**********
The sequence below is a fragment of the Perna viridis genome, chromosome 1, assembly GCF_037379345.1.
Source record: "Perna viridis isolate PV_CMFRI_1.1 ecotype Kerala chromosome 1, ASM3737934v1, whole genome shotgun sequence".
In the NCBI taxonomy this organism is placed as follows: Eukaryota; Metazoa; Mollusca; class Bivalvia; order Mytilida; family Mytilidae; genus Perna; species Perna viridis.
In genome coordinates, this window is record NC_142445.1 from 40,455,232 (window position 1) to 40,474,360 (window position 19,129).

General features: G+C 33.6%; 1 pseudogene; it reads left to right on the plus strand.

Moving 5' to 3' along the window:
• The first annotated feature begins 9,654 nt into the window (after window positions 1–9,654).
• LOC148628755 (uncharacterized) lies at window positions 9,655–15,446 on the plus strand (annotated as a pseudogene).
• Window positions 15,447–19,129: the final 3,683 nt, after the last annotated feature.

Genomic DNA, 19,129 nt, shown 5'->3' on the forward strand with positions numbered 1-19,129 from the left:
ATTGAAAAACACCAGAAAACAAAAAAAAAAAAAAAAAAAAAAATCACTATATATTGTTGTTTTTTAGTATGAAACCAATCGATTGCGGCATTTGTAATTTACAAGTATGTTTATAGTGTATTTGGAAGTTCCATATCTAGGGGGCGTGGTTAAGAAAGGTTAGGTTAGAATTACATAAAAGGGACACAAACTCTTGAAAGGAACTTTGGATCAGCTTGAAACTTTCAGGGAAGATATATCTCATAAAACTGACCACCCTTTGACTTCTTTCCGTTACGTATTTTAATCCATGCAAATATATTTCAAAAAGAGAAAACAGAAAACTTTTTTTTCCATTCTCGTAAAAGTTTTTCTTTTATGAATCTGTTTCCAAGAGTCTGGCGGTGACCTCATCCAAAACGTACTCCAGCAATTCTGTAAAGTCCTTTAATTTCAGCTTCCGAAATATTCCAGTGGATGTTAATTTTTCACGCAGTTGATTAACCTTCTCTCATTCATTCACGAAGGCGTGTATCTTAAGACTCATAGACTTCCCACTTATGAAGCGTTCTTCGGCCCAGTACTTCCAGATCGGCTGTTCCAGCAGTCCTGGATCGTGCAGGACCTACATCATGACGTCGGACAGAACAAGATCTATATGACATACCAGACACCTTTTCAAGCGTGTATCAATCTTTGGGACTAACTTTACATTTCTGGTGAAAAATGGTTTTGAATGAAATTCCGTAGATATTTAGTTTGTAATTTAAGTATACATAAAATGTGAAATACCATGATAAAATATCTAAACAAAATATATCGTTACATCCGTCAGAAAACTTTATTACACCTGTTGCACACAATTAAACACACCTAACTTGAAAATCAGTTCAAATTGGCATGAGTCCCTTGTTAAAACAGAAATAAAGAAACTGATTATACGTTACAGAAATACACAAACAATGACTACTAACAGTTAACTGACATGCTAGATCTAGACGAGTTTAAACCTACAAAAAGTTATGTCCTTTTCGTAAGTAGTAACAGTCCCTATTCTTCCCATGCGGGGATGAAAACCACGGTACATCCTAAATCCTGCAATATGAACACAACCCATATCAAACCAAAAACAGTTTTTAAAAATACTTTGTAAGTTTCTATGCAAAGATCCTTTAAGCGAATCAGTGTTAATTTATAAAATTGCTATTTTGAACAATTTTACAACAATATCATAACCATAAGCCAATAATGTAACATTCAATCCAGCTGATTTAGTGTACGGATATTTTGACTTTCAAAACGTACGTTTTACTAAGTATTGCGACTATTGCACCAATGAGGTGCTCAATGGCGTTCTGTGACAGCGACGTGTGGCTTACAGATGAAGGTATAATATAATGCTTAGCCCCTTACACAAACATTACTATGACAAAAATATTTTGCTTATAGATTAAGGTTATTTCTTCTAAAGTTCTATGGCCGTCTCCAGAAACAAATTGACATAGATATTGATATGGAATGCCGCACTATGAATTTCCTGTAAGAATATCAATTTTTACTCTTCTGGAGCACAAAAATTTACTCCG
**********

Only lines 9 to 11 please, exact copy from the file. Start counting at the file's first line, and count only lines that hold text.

• Window positions 15,447–19,129: the final 3,683 nt, after the last annotated feature.

Genomic DNA, 19,129 nt, shown 5'->3' on the forward strand with positions numbered 1-19,129 from the left:
ATTGAAAAACACCAGAAAACAAAAAAAAAAAAAAAAAAAAAAATCACTATATATTGTTGTTTTTTAGTATGAAACCAATCGATTGCGGCATTTGTAATTTACAAGTATGTTTATAGTGTATTTGGAAGTTCCATATCTAGGGGGCGTGGTTAAGAAAGGTTAGGTTAGAATTACATAAAAGGGACACAAACTCTTGAAAGGAACTTTGGATCAGCTTGAAACTTTCAGGGAAGATATATCTCATAAAACTGACCACCCTTTGACTTCTTTCCGTTACGTATTTTAATCCATGCAAATATATTTCAAAAAGAGAAAACAGAAAACTTTTTTTTCCATTCTCGTAAAAGTTTTTCTTTTATGAATCTGTTTCCAAGAGTCTGGCGGTGACCTCATCCAAAACGTACTCCAGCAATTCTGTAAAGTCCTTTAATTTCAGCTTCCGAAATATTCCAGTGGATGTTAATTTTTCACGCAGTTGATTAACCTTCTCTCATTCATTCACGAAGGCGTGTATCTTAAGACTCATAGACTTCCCACTTATGAAGCGTTCTTCGGCCCAGTACTTCCAGATCGGCTGTTCCAGCAGTCCTGGATCGTGCAGGACCTACATCATGACGTCGGACAGAACAAGATCTATATGACATACCAGACACCTTTTCAAGCGTGTATCAATCTTTGGGACTAACTTTACATTTCTGGTGAAAAATGGTTTTGAATGAAATTCCGTAGATATTTAGTTTGTAATTTAAGTATACATAAAATGTGAAATACCATGATAAAATATCTAAACAAAATATATCGTTACATCCGTCAGAAAACTTTATTACACCTGTTGCACACAATTAAACACACCTAACTTGAAAATCAGTTCAAATTGGCATGAGTCCCTTGTTAAAACAGAAATAAAGAAACTGATTATACGTTACAGAAATACACAAACAATGACTACTAACAGTTAACTGACATGCTAGATCTAGACGAGTTTAAACCTACAAAAAGTTATGTCCTTTTCGTAAGTAGTAACAGTCCCTATTCTTCCCATGCGGGGATGAAAACCACGGTACATCCTAAATCCTGCAATATGAACACAACCCATATCAAACCAAAAACAGTTTTTAAAAATACTTTGTAAGTTTCTATGCAAAGATCCTTTAAGCGAATCAGTGTTAATTTATAAAATTGCTATTTTGAACAATTTTACAACAATATCATAACCATAAGCCAATAATGTAACATTCAATCCAGCTGATTTAGTGTACGGATATTTTGACTTTCAAAACGTACGTTTTACTAAGTATTGCGACTATTGCACCAATGAGGTGCTCAATGGCGTTCTGTGACAGCGACGTGTGGCTTACAGATGAAGGTATAATATAATGCTTAGCCCCTTACACAAACATTACTATGACAAAAATATTTTGCTTATAGATTAAGGTTATTTCTTCTAAAGTTCTATGGCCGTCTCCAGAAACAAATTGACATAGATATTGATATGGAATGCCGCACTATGAATTTCCTGTAAGAATATCAATTTTTACTCTTCTGGAGCACAAAAATTTACTCCG